Some other popular Iranian perceptions about the agreement are matters less of optimism than of misperception, but in either case they increase the potential for disappointment during the coming year leading to a swing of opinion against the agreement. Forty percent of Iranians, for example, mistakenly believe that under the terms of the nuclear agreement, “all U.S. sanctions on Iran are to be lifted eventually,” and 64 percent incorrectly believe that international inspectors “cannot inspect military sites under any conditions.”
Such mistaken beliefs can be blamed on Iranian leaders stretching things a bit in their own rhetoric as they have worked to shore up domestic support for the agreement. A mistake, perhaps, on their part, but an unsurprising one given the existence of significant hardline opposition in Iran that has had to be overcome. The Iranian hardliners may not seek nukes, but they fear the consequences for their own political and economic positions of the sort of opening up of relations with the West that successful implementation of the nuclear accord entails. The polls show that President Rouhani and the moderates, and the nuclear agreement that they have become closely associated with, currently have the upper hand in Iranian politics, but they could quickly become weakened if greater disappointment with how the agreement is being implemented sets it. Such disappointment could lead to Rouhani's defeat in the Iranian presidential election next year and renewed domination by hardliners throughout the Iranian regime. That would be bad not only for the nuclear agreement but also for other U.S. interests in the Middle East.
The scenario that presents the greatest danger of the nuclear agreement unraveling is thus one in which new sanctions legislation and other Iran-punishing moves by the U.S. Congress cross a line that leads most Iranians to get fed up and to say to heck with it. The incentives that led them to accept the restrictions on their cherished nuclear program would become too indiscernible to make the bargain seem worthwhile any more. And that would bring the deal-killing result that hardliners on our own side have wanted all along.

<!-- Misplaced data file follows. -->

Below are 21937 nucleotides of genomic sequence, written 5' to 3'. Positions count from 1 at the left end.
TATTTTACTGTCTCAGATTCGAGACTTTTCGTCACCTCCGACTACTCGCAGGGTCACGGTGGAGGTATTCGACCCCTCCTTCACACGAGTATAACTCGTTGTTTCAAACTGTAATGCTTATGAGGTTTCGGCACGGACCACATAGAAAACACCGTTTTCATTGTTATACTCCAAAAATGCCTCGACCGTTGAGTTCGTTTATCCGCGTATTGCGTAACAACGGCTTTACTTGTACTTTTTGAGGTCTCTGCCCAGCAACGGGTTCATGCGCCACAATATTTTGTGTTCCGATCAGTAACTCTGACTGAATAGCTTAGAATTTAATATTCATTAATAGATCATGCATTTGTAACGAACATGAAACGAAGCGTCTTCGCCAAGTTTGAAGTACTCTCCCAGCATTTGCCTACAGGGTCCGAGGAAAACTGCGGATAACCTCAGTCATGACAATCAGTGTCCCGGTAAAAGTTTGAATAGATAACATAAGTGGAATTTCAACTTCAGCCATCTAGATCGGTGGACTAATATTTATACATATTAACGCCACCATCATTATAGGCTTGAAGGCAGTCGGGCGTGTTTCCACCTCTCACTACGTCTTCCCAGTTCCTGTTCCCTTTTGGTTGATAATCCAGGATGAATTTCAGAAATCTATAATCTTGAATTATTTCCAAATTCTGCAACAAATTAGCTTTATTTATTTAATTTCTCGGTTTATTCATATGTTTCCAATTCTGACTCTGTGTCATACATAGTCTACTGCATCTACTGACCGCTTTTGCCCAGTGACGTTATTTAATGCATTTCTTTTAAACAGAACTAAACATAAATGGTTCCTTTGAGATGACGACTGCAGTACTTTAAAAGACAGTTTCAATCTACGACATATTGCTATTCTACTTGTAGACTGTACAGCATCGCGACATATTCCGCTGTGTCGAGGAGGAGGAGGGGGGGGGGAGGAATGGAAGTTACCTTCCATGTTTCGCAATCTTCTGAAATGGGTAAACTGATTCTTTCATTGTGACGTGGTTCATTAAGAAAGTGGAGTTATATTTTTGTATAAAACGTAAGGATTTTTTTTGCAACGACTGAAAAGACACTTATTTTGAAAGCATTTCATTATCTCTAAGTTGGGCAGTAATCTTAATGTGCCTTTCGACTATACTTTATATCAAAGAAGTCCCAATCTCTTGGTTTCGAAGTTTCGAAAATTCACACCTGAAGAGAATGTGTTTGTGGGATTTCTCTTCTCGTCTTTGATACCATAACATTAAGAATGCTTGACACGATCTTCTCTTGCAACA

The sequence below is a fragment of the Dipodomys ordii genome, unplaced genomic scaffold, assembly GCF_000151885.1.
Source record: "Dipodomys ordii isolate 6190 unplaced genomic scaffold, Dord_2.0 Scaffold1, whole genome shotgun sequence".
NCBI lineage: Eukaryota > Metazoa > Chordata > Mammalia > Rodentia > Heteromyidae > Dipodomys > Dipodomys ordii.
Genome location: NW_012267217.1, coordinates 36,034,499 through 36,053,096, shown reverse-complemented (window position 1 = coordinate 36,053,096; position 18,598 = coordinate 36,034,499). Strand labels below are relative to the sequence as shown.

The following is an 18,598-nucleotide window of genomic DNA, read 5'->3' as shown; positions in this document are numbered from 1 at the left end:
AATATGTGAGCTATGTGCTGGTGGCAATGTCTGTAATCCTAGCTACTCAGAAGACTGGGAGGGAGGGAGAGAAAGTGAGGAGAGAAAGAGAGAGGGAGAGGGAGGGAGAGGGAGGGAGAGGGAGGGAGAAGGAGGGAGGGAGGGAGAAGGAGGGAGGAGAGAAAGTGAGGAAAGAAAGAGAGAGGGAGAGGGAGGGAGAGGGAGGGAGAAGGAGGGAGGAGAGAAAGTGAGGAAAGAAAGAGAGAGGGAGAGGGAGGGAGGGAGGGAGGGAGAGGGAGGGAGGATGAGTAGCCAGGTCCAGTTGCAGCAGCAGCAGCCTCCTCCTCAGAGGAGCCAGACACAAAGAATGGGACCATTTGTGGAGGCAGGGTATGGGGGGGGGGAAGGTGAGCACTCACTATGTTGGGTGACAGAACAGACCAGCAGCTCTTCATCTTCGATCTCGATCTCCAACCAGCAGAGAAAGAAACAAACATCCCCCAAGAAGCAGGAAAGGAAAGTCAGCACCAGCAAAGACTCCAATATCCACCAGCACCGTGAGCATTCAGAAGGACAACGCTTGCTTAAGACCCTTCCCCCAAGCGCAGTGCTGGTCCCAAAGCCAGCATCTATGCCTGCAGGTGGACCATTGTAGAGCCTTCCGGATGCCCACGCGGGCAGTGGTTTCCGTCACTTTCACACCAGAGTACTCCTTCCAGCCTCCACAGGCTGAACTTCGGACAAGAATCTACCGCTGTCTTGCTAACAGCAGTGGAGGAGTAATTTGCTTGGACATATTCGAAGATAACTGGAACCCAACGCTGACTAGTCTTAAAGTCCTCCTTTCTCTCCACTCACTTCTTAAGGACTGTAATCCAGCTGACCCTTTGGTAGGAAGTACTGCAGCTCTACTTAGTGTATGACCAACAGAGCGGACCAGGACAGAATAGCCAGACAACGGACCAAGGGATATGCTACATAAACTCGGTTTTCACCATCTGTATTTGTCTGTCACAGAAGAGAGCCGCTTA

The lesson in this for those in the United States and especially the U.S. Congress who genuinely want the nuclear agreement to succeed is the following. The temptation may be great, especially in an election year, to use a vote or two to demonstrate anti-Iran toughness and try to mend relations with the political forces who have been most adamantly against the nuclear negotiations. This course may seem attractive if sanctions legislation is placed under some other label such as missiles or human rights, and one might hope to make the politically required gestures without damaging the nuclear agreement. But such a course of action is playing with fire. One must realize that Iranian support for the agreement is currently strong but in another sense fragile. The Iranians signed on to the nuclear accord for the right reasons: a determination that life with more normal relations with the West would be better for Iran than life with nuclear weapons. But for the Iranian in the street, and the Iranian politician who must respond to the street-dweller's concerns, it doesn't matter what label is affixed to any U.S. sanctions. Sanctions are fungible in their effects, no matter what the label.